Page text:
To be fair, the circle of Prime Minister Modi incorporates individuals with influence in civil society. As chief minister of Gujarat for 13 years, Mr Modi travelled the extra mile to make connections with Bollywood stars, economists and corporate notables. These connections helped his election campaign considerably and played a big role in increasing his acceptability. While the selection of the new members of the CBFC certainly points to the repayment of old political debts, it also indicates a thrust towards creating alternative circles of soft power influence. Some members of the outgoing CBFC who joined Ms Samson’s protests against the clearance to the contentious Dera Sacha Sauda chief’s Messenger of God had actually lobbied for an extension of their term in the belief that BJP just didn’t have suitable replacements. I have been told of similar lobbying by members of another committee dealing with security whose term expired this week. Apart from the fact that membership of an official committee is a useful visiting card, there is widespread belief that neither the BJP nor Mr Modi has the social range to create an alternative establishment.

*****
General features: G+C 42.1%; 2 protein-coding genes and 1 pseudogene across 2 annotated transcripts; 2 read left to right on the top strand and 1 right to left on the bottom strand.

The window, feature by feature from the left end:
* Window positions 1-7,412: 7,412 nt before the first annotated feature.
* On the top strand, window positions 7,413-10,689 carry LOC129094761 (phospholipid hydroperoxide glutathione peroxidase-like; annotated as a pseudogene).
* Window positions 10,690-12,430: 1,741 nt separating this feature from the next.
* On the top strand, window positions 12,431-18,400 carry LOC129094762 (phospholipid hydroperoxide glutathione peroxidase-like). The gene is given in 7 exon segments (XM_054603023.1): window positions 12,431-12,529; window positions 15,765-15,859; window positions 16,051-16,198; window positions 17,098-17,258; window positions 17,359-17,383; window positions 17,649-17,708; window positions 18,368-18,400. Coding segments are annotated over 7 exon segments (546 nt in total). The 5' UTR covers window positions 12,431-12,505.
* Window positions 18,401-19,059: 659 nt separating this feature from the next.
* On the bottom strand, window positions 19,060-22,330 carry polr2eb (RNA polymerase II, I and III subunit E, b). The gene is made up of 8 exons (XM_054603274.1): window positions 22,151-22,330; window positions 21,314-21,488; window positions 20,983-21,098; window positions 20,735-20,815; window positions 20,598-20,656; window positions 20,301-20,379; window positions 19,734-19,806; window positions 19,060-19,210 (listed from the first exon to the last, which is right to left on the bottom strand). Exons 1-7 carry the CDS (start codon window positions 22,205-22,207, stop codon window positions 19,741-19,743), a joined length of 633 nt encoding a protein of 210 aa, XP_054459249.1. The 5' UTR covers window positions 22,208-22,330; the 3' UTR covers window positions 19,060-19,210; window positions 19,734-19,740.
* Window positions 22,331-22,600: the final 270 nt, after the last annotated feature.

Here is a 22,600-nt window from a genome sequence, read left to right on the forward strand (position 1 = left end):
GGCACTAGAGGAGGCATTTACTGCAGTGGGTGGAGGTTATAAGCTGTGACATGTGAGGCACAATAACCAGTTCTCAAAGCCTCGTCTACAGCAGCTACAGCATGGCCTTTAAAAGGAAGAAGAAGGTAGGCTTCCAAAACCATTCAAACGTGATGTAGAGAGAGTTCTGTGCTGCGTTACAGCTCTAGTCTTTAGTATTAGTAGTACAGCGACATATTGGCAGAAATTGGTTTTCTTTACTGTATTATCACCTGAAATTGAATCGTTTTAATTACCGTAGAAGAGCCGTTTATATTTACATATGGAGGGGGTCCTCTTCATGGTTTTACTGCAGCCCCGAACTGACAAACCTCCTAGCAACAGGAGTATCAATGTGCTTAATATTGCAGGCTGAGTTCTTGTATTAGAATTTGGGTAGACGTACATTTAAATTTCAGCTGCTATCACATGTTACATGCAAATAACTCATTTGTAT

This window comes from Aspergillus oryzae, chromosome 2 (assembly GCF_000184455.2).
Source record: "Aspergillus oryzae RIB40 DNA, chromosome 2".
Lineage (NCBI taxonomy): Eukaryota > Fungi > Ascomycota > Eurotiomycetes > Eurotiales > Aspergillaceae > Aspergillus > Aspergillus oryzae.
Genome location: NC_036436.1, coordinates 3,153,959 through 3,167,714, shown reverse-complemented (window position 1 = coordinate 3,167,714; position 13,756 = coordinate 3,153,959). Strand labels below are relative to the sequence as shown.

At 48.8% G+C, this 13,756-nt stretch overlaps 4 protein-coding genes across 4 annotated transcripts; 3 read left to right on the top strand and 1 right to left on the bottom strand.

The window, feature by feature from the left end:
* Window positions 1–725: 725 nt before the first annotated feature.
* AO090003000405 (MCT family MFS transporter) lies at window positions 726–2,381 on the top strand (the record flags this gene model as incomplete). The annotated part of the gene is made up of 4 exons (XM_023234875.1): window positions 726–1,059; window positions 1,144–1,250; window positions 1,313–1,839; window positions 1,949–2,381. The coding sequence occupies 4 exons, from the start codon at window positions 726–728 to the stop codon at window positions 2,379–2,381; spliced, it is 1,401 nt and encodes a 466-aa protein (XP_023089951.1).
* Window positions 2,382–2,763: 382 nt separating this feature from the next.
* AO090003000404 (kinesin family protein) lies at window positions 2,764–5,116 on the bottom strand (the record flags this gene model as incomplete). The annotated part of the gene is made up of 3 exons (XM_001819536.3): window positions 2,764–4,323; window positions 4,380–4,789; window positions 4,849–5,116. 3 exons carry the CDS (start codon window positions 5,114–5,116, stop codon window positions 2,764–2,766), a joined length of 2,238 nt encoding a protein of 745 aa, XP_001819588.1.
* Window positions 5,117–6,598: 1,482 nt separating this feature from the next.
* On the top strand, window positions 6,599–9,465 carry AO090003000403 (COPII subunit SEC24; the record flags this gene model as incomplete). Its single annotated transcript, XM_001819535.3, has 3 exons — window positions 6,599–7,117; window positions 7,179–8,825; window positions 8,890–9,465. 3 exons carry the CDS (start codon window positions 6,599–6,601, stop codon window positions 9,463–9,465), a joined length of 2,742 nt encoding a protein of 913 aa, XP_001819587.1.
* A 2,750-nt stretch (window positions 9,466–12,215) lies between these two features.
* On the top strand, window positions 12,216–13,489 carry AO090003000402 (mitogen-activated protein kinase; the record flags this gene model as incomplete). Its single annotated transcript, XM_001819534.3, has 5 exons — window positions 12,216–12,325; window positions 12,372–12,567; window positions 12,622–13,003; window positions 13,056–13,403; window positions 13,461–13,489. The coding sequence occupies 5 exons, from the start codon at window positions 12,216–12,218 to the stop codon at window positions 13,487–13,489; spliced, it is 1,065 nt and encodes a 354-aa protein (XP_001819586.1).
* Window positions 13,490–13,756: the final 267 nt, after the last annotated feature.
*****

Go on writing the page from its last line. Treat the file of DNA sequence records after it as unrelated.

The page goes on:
Political capacity building is a slow, long-drawn process. Compared to the Congress that has been deeply entrenched in the power structure, the BJP is a new player. Many members of its political circle may appear raw and unfamiliar with the niceties associated with responsibilities of state. Maturity, however, comes with sustained exposure and this won’t happen unless a conscious decision is taken to throw people with the right political instincts into the deep end.
When he was the human resources development minister in the Atal Behari Vajpayee government, Murli Manohar Joshi was reported as telling a hostile questioner: “It’s our turn now.” The snappy answer was in reply to doubts over Mr Joshi junking old Congress-nominated bodies and replacing them with individuals of his own choice. It was a brusque retort but Mr Joshi was entirely right. The same set of people, blessed with an inherited and semi-divine “scientific temper”, should not be allowed to become India’s centres of entitlement. The process has already gone far enough and corrective action is warranted.
Yet there are limits to the it’s-our-turn approach. The State in India has become bloated as a consequence of the political job-creation process, even in areas where hard-nosed professionalism was called for. Areas such as education, scientific establishments, public sector undertakings and banking need to be insulated from patronage politics. Last week the Prime Minister reiterated his belief that it is not the business of government to be in business. It is hoped that he takes this process forward by also reforming the larger political culture to avoid tax revenues subsidising politics. The creation of an alternative establishment has to be principally outside the realms of the formal structures of government, except where it serves the larger national good.
Asian Age/ Deccan Chronicle, January 23, 2015